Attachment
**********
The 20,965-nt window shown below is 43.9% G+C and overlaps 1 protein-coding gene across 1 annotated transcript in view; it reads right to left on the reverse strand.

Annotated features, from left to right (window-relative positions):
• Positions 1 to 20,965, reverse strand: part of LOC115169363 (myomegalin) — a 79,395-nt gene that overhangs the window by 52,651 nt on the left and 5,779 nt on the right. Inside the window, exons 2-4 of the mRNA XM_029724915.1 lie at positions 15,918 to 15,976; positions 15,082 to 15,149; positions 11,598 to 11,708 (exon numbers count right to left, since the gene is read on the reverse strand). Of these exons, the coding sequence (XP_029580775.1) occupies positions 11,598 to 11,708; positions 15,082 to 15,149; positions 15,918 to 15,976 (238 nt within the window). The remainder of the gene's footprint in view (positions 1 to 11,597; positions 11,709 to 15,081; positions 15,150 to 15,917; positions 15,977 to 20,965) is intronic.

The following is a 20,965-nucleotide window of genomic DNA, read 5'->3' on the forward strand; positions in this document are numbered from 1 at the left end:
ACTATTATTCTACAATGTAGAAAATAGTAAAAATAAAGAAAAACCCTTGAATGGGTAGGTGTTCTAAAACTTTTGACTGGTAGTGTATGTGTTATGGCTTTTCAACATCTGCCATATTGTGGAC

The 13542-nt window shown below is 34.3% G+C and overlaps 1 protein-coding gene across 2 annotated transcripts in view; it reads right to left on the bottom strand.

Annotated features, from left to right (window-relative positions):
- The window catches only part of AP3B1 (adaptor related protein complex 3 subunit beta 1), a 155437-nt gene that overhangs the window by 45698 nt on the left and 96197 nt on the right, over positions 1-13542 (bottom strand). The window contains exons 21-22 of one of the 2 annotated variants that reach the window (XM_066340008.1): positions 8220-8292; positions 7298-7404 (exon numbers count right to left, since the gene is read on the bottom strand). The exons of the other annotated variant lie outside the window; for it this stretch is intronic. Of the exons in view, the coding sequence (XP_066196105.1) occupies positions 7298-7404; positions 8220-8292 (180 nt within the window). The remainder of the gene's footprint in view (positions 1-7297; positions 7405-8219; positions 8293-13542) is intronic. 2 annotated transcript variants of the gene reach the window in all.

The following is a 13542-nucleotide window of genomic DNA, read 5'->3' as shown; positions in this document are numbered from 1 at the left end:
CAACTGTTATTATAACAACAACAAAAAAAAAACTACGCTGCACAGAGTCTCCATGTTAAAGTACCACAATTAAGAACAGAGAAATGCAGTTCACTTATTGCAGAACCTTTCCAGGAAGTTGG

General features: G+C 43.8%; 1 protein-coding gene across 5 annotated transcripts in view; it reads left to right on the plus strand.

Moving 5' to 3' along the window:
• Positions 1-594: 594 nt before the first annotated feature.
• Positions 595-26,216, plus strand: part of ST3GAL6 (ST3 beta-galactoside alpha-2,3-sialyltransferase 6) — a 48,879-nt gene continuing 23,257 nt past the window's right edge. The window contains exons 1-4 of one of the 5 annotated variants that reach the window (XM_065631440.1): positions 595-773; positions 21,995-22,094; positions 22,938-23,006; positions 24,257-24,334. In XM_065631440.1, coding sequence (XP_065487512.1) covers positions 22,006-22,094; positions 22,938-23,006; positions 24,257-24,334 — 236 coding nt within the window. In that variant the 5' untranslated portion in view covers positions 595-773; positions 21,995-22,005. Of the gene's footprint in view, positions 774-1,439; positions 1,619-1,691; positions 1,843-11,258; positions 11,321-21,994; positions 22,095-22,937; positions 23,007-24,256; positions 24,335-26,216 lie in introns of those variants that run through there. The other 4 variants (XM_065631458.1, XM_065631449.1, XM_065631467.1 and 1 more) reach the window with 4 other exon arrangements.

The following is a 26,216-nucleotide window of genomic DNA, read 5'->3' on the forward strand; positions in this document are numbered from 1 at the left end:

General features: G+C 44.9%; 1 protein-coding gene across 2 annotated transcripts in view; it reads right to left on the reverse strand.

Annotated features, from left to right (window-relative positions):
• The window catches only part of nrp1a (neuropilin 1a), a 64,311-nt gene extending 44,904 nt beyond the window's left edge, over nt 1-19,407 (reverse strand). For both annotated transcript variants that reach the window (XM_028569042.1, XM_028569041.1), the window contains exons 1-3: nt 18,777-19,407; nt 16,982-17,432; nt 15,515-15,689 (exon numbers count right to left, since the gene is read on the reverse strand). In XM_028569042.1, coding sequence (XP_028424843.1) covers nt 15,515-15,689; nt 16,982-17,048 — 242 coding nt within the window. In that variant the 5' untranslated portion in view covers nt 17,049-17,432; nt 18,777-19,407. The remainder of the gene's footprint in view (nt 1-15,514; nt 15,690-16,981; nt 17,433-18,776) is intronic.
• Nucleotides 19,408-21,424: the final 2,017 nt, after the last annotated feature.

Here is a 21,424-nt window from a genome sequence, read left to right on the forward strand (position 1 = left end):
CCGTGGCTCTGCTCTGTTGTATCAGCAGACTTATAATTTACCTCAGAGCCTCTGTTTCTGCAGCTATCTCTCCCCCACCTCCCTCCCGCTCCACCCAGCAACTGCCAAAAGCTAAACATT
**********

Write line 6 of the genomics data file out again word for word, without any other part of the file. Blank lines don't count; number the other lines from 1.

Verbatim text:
The 13542-nt window shown below is 34.3% G+C and overlaps 1 protein-coding gene across 2 annotated transcripts in view; it reads right to left on the bottom strand.